Grade Level:
General/trade
Language:
English
Illustrations:
8 ILL BY STEPHANIE SHIELDHOUSE
Pages:
192
Dimensions:
8.15x5.16x.52 in. .45 lbs.

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Related Subjects

Fiction and Poetry » Literature » A to Z
History and Social Science » American Studies » Popular Culture

Lying Awake (Vintage Contemporaries) Used Trade Paper
0 stars - 0 reviews
$3.95 In Stock
Product details 192 pages Vintage Books USA - English 9780375706066 Reviews:
"Staff Pick" by ,

Sister John of the Cross is a nun with special gifts; she is filled with poetry, with love for God and the Innocent Spouse, and with pain (real pain in the form of blinding headaches that give her no rest, but during which she has visions). Something like a hammer in her skull reveals to her that humans are "God dreaming" and other flights of breathless grace, but when the Sister discovers that there may be a more earthly component to all of this, she is forced to make a choice that is nothing less than a test of her faith. In Lying Awake, Mark Salzman has written a book so lovely that it seems like something that is itself on the verge of escape.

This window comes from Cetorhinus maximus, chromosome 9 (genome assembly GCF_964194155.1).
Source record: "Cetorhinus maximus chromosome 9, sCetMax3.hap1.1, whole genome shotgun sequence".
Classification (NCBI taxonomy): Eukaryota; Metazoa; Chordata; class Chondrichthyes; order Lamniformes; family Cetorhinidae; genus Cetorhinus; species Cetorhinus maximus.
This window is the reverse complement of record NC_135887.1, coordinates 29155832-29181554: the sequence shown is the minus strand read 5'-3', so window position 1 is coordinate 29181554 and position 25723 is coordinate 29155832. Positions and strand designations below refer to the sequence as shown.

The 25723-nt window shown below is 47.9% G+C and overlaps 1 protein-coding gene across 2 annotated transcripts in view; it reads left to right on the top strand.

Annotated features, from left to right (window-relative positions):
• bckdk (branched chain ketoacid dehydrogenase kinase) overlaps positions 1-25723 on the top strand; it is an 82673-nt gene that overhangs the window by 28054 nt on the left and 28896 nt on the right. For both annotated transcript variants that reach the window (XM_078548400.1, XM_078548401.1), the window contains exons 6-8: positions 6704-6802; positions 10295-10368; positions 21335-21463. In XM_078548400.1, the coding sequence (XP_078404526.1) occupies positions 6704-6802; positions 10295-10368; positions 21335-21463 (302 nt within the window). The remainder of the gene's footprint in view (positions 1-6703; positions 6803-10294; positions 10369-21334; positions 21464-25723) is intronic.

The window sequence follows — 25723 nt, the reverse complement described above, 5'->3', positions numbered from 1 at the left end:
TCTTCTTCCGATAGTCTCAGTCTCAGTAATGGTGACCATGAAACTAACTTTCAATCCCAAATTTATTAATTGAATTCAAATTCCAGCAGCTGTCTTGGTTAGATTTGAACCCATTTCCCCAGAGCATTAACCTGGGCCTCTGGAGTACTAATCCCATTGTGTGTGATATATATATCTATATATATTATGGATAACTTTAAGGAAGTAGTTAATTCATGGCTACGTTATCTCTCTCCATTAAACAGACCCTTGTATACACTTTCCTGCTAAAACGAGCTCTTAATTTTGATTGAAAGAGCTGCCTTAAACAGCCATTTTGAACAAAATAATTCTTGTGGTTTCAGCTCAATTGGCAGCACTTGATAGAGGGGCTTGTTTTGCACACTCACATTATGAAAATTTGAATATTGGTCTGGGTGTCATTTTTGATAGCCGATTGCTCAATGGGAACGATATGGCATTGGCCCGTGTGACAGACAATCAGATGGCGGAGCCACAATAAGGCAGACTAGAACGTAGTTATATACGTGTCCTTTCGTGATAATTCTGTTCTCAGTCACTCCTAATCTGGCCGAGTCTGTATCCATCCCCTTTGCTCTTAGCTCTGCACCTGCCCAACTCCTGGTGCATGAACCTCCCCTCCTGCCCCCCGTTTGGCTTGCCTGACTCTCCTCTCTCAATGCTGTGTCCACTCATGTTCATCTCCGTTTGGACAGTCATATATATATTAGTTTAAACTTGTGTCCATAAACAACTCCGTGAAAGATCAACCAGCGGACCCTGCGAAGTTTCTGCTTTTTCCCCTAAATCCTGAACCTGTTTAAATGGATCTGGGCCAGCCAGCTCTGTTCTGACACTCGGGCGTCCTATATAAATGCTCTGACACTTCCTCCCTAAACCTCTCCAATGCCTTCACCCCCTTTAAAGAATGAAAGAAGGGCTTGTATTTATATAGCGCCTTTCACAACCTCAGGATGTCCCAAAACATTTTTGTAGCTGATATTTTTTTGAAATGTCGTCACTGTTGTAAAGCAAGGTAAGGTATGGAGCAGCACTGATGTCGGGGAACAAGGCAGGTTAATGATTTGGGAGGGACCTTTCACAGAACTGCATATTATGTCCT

"Review" by , "Lying Awake showcases an almost ethereal talent, one that can handle complex ideas with a touch lighter than air."
"Review" by , "Elegant....Salzman's depiction of Sister John's conflict, convent life, and this society of devoted women is a marvelous accomplishment."
"Review" by , "A gentle story....Graceful, lucid, and enjoyable."
"Review" by , "Mark Salzman is...a poet, capturing in the pages of Lying Awake, his shining novel about devotion and doubt, a mysticism that reaches back in time to an older tradition, yet dwells easily in the present."
"Review" by , "A satisfying and evocative questioning of faith and art."